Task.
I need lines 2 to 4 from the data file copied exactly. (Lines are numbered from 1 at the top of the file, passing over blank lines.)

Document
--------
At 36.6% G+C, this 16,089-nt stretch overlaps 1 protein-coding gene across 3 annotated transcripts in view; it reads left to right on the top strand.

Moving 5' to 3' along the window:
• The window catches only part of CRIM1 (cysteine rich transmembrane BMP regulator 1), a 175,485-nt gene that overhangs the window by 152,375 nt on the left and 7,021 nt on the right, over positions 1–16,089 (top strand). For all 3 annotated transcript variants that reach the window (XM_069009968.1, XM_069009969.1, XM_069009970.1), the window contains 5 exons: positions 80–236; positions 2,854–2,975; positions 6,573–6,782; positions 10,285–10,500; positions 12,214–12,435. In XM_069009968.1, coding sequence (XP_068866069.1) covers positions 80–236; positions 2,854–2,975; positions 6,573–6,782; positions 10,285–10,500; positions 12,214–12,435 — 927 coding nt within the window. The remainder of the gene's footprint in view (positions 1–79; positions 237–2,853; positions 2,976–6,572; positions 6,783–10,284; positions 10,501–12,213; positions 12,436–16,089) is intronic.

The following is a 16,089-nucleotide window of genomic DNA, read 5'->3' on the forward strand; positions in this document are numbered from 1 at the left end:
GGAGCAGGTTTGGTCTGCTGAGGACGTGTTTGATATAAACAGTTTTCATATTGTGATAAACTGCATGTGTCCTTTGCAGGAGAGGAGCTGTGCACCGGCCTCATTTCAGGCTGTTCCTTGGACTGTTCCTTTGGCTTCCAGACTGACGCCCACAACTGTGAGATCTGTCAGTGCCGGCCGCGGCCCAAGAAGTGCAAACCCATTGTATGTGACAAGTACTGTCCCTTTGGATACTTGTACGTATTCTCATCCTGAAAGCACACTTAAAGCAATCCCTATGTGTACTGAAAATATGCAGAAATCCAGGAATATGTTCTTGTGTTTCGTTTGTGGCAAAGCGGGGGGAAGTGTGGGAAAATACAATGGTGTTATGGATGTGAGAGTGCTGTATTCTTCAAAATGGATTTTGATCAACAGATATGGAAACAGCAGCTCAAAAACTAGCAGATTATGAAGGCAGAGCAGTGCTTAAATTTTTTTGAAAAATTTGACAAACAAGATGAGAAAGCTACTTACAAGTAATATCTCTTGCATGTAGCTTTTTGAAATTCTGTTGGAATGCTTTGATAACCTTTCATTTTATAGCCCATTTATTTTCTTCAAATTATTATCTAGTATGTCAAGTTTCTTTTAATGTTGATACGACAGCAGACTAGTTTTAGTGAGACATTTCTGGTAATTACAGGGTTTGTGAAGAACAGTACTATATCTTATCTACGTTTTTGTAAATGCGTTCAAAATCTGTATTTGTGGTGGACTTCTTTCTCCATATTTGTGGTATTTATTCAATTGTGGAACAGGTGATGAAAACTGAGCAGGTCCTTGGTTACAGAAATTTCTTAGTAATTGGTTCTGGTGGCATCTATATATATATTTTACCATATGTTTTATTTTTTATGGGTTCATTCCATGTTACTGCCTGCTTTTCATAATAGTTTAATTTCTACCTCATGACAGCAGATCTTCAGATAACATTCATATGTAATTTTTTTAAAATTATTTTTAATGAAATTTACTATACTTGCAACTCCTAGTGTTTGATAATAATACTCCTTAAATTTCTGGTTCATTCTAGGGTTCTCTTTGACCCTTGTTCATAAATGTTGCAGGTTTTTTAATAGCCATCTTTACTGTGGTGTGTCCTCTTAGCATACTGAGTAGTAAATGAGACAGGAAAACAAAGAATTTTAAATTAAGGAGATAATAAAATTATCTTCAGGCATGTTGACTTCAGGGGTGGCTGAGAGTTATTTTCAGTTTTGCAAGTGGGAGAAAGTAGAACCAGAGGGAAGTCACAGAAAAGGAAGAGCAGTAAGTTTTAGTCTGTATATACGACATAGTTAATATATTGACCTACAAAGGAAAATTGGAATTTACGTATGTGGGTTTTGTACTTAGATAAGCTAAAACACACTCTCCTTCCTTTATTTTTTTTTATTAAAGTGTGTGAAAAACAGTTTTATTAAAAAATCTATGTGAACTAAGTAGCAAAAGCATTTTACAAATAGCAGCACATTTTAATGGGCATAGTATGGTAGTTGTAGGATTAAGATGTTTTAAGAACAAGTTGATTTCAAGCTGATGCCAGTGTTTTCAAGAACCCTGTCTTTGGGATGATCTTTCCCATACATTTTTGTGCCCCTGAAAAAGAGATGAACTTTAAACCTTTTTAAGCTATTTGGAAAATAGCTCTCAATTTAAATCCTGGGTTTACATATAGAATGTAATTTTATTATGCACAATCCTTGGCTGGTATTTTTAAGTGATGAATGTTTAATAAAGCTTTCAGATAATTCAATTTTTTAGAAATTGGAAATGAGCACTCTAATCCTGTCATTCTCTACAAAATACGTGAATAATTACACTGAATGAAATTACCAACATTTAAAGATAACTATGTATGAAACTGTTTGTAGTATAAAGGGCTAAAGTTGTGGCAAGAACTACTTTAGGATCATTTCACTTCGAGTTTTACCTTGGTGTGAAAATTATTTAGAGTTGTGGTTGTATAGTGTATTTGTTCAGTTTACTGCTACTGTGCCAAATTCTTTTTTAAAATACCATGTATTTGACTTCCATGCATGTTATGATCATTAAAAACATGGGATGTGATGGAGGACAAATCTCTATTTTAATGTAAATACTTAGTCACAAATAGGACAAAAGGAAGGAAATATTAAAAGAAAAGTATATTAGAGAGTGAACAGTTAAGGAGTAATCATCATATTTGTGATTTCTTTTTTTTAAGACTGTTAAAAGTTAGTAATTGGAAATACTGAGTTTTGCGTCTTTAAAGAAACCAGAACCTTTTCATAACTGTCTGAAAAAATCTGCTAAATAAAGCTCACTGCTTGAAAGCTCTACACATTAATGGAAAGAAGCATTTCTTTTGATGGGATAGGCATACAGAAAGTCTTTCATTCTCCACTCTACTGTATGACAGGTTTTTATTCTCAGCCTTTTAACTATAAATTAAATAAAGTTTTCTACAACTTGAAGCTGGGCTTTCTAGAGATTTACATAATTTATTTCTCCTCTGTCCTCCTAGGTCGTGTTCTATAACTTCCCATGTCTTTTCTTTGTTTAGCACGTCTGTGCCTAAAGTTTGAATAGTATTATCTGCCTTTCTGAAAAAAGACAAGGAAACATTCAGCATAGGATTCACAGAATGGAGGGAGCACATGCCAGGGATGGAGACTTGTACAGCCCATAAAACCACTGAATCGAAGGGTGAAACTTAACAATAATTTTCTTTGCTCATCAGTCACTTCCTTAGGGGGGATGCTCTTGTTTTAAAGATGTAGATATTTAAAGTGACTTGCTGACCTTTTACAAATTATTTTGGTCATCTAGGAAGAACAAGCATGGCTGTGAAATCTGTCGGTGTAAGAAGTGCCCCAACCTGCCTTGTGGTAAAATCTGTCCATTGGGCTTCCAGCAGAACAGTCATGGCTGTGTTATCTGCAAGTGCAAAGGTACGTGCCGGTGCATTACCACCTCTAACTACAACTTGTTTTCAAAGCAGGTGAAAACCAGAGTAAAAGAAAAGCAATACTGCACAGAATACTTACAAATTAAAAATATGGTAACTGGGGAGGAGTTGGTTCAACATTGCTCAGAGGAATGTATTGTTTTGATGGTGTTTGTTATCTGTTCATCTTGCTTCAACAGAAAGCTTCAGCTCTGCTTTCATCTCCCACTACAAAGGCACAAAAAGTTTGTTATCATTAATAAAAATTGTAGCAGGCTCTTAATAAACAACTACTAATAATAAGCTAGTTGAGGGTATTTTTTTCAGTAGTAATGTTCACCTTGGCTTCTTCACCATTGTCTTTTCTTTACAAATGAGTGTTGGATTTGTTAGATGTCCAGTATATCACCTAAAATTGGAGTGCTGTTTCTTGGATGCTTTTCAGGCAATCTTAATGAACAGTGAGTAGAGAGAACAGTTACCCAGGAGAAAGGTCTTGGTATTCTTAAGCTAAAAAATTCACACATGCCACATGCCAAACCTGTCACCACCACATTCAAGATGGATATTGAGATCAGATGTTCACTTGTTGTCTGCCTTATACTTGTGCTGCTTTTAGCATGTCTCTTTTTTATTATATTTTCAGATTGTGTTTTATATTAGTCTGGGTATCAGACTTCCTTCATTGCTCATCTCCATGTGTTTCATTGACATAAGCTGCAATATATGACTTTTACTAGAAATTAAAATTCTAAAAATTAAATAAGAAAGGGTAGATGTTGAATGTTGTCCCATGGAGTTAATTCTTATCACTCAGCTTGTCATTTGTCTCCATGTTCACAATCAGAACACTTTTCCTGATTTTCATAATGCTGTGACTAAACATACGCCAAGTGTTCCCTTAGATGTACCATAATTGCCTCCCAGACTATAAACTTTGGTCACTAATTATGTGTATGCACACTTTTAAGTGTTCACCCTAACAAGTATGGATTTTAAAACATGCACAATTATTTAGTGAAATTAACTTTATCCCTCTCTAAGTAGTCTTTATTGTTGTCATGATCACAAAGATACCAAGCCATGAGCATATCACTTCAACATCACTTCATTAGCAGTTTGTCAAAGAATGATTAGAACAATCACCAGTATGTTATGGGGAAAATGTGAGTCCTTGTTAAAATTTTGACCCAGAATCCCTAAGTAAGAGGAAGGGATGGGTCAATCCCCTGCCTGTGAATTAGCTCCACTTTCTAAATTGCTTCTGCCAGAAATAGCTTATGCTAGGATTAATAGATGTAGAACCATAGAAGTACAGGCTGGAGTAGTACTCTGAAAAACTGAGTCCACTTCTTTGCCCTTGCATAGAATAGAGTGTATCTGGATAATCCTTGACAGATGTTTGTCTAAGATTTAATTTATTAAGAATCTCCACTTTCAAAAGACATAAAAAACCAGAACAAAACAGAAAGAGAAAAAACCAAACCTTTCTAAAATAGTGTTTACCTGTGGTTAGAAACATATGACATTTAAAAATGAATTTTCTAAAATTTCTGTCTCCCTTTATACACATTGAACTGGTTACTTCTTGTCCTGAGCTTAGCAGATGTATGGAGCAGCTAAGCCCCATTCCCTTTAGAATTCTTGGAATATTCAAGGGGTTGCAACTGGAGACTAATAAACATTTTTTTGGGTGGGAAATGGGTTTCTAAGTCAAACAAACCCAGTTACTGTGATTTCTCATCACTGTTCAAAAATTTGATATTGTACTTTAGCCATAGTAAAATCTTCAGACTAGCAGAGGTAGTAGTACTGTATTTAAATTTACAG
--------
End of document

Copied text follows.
Moving 5' to 3' along the window:
• The window catches only part of CRIM1 (cysteine rich transmembrane BMP regulator 1), a 175,485-nt gene that overhangs the window by 152,375 nt on the left and 7,021 nt on the right, over positions 1–16,089 (top strand). For all 3 annotated transcript variants that reach the window (XM_069009968.1, XM_069009969.1, XM_069009970.1), the window contains 5 exons: positions 80–236; positions 2,854–2,975; positions 6,573–6,782; positions 10,285–10,500; positions 12,214–12,435. In XM_069009968.1, coding sequence (XP_068866069.1) covers positions 80–236; positions 2,854–2,975; positions 6,573–6,782; positions 10,285–10,500; positions 12,214–12,435 — 927 coding nt within the window. The remainder of the gene's footprint in view (positions 1–79; positions 237–2,853; positions 2,976–6,572; positions 6,783–10,284; positions 10,501–12,213; positions 12,436–16,089) is intronic.

The following is a 16,089-nucleotide window of genomic DNA, read 5'->3' on the forward strand; positions in this document are numbered from 1 at the left end: